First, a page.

Common Sense Note
Parents need to know that this movie based on the graphic novel by Dave Stevens can get pretty violent. There are plenty of car chases, aviation disasters, gun fights, and explosions. A mobster holds a character's head close to a restaurant grill, but doesn't cause injury. The bad guys are killed off mainly by gunfire, with the exception of the two nastiest characters who are burned to death. There's some mild language (mostly "damn" and "hell") and sexual content too as a drugged heroine is revived and (unsuccessfully) seduced in the villain's bedroom. Kids will get a bit of a history lesson with the movie's depictions of Howard Hughes and W. C. Fields and a classic newsreel shown in a theater.
Some romantic kisses. Lots of lingering shots of cleavage as the drugged heroine is revived and (unsuccessfully) seduced in the villain's bedroom; she escapes his lustful clutches by knocking him out cold with a vase. W.C. Fields says he's "doubly charmed" as he leers at Jenny's cleavage.
Plenty of car chases, aviation disasters, quick fist fights, gunfire (a house is practically turned into Swiss cheese), and explosions. A mobster holds a character's head close to a restaurant grill, but doesn't cause injury. Evildoers are killed off mainly by gunfire and falling from great heights, with the exception of the two nasty characters who are incinerated by an exploding rocket pack and a burning zeppelin. Jenny is knocked out with chloroform and kidnapped.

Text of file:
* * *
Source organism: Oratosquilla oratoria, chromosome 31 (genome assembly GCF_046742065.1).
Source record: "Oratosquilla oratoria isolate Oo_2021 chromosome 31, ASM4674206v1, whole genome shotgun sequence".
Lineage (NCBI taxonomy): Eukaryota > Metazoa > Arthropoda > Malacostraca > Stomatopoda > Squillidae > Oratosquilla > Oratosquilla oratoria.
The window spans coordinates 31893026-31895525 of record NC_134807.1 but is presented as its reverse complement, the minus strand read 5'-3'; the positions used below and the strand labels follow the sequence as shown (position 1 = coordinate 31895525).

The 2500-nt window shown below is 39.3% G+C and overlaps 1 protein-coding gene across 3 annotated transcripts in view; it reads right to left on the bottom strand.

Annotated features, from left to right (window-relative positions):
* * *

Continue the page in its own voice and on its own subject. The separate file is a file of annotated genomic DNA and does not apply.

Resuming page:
Lots of "hell" and "damn" and "dammit" plus one "son-of-a-bitch" and one "bloody," but nothing stronger. Germans are called "Krauts" and Neville is called a "Limey."
Good against evil plays a part here in pre-war 1938, although in real life the original plan for the rocket invention was not for use in the war.
Drugs / Tobacco /
Some light smoking of cigars and cigarettes. Champagne is toasted and talked about.